Sir, – Anne Harris is absolutely correct, “This is a national emergency on the scale of Covid-19″ (”Ranting against the far right is not going to put a pillow under a war-weary head”, Opinion & Analysis, February 7th).
But I have to take issue when your columnist says “everyone involved, from the Minister through NGOs to neighbourhoods, is doing their heroic best”.
That might seem the case from on high but in the last four years there has not being a single Zoom conference call invite that I can recall from any of the elected members of my local municipal district council not to mention anything approaching a “townhall”-type meeting. Instead discourse on any issue of local concern usually starts on Facebook.
Why is this? Are our local representatives afraid of the public or is it they don’t want to be seen going on the record? We know what happens when there is a political vacuum in a place like Northern Ireland. Yet we seem surprised when so-called fringe elements of our democracy steal the limelight in the latest emergency to hit our shores.
Eviction stories: ‘There’s nothing out there… I really, really don’t see how we’re going to find a flat’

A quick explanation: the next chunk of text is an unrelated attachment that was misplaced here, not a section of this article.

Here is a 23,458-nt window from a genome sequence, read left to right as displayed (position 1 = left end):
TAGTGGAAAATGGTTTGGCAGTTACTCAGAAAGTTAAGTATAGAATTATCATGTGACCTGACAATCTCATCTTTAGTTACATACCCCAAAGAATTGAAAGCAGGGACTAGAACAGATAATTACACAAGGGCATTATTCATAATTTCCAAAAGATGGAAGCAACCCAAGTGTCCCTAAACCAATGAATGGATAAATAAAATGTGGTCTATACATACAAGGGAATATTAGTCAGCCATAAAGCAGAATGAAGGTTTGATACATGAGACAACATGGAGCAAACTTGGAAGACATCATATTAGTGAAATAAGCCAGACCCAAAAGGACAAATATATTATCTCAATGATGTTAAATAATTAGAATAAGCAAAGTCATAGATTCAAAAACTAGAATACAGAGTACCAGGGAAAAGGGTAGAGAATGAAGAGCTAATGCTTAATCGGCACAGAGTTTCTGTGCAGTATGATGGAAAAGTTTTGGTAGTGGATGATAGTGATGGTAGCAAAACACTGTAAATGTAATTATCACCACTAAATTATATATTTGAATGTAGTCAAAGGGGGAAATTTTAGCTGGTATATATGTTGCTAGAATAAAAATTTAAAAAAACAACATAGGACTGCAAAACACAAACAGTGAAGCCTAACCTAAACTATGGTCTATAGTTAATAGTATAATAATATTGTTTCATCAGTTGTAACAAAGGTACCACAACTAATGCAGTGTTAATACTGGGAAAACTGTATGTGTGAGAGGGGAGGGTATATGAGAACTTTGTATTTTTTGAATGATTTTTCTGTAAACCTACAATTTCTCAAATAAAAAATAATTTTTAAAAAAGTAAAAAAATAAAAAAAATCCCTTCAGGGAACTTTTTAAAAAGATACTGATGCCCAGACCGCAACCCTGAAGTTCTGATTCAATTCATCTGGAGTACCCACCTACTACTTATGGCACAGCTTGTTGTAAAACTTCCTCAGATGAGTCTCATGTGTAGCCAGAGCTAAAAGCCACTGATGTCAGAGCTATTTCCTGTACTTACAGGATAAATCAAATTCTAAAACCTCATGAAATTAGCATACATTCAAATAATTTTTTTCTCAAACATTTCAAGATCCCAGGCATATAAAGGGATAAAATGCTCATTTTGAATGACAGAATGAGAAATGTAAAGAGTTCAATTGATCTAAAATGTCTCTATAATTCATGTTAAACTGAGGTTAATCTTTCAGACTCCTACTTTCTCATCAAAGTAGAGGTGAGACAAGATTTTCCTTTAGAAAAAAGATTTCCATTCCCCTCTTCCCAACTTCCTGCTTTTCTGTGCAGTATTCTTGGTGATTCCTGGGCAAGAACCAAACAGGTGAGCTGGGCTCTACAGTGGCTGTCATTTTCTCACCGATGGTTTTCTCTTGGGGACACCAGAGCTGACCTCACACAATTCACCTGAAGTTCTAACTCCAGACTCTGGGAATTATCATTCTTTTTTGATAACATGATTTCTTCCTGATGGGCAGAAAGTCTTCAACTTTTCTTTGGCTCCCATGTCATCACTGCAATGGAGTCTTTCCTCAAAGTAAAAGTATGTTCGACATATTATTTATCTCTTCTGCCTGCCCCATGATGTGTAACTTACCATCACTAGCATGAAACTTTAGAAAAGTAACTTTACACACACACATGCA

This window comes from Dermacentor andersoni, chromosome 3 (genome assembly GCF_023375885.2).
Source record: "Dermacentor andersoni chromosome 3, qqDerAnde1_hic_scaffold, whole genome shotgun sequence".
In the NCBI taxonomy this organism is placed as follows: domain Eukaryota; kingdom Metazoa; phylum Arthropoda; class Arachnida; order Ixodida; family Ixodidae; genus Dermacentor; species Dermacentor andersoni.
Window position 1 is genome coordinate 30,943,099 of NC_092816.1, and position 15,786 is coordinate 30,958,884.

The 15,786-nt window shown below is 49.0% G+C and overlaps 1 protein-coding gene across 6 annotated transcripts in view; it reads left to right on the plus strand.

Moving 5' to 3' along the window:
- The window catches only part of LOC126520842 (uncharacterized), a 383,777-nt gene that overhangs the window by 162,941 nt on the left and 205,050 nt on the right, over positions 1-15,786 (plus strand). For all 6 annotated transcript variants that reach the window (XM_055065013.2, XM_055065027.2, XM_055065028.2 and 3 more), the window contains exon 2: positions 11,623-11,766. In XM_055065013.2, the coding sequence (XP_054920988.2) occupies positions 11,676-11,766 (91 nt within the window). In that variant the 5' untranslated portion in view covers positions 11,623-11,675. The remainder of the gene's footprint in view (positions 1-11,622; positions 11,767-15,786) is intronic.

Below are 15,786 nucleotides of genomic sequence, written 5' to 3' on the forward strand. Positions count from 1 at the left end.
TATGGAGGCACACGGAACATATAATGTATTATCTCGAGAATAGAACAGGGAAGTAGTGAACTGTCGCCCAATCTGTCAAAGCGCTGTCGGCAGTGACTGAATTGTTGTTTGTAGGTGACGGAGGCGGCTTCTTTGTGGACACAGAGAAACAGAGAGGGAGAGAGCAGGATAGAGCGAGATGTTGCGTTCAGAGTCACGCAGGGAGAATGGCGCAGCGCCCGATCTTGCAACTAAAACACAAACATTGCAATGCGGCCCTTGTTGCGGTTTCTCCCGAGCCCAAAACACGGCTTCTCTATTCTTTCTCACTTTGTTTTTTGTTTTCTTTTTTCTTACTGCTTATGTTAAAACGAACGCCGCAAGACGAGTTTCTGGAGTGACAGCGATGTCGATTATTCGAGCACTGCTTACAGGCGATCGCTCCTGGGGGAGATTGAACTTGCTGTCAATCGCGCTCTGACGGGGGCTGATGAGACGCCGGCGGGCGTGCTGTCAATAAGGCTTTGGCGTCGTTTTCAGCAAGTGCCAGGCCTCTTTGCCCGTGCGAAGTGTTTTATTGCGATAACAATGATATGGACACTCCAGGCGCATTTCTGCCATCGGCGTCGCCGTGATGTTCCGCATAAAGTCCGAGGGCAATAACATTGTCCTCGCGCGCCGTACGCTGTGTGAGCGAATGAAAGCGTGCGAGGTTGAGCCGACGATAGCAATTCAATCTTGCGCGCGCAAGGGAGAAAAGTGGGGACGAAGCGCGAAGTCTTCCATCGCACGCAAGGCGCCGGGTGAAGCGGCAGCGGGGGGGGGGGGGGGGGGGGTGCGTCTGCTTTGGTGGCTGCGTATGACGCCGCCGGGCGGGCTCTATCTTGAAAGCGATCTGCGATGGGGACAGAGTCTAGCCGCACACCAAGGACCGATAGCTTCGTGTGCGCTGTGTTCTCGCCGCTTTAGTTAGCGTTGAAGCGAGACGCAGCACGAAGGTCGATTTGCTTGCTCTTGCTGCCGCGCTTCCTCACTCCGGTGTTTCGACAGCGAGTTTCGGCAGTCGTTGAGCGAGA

Of course if councillors and TDs only start communicating when the proverbial hits the fan they will be pilloried, and rightly so. And the only avenue open to them then is usually to be against something or try and deflect it by way of EU laws.
Good and timely communication shouldn’t be all that hard, one would have thought. And there is no shortage of modern and not so modern ways to be of service to the public. – Is mise,
Sir, – Sinn Féin is not wrong when it holds successive governments responsible for many of the problems which beset our country. But its leaders struggle when, as happens far too infrequently, they are offered the opportunity to say what specifically they would do differently.
The latest example is Mary Lou McDonald’s offering on how to deal with accommodating refugees (News, February 6th). Sinn Féin would preside over an all-of-government plan, would go and talk to the communities concerned, would listen to communities and would use a thoughtful, structured, planned approach.
I think that’s all admirable. But I do not see anything in it which would produce a single additional bed tomorrow, next month or next year. It does, however, conform with Sinn Féin’s single transferable plan for dealing with everything – it discommodes nobody. – Yours, etc,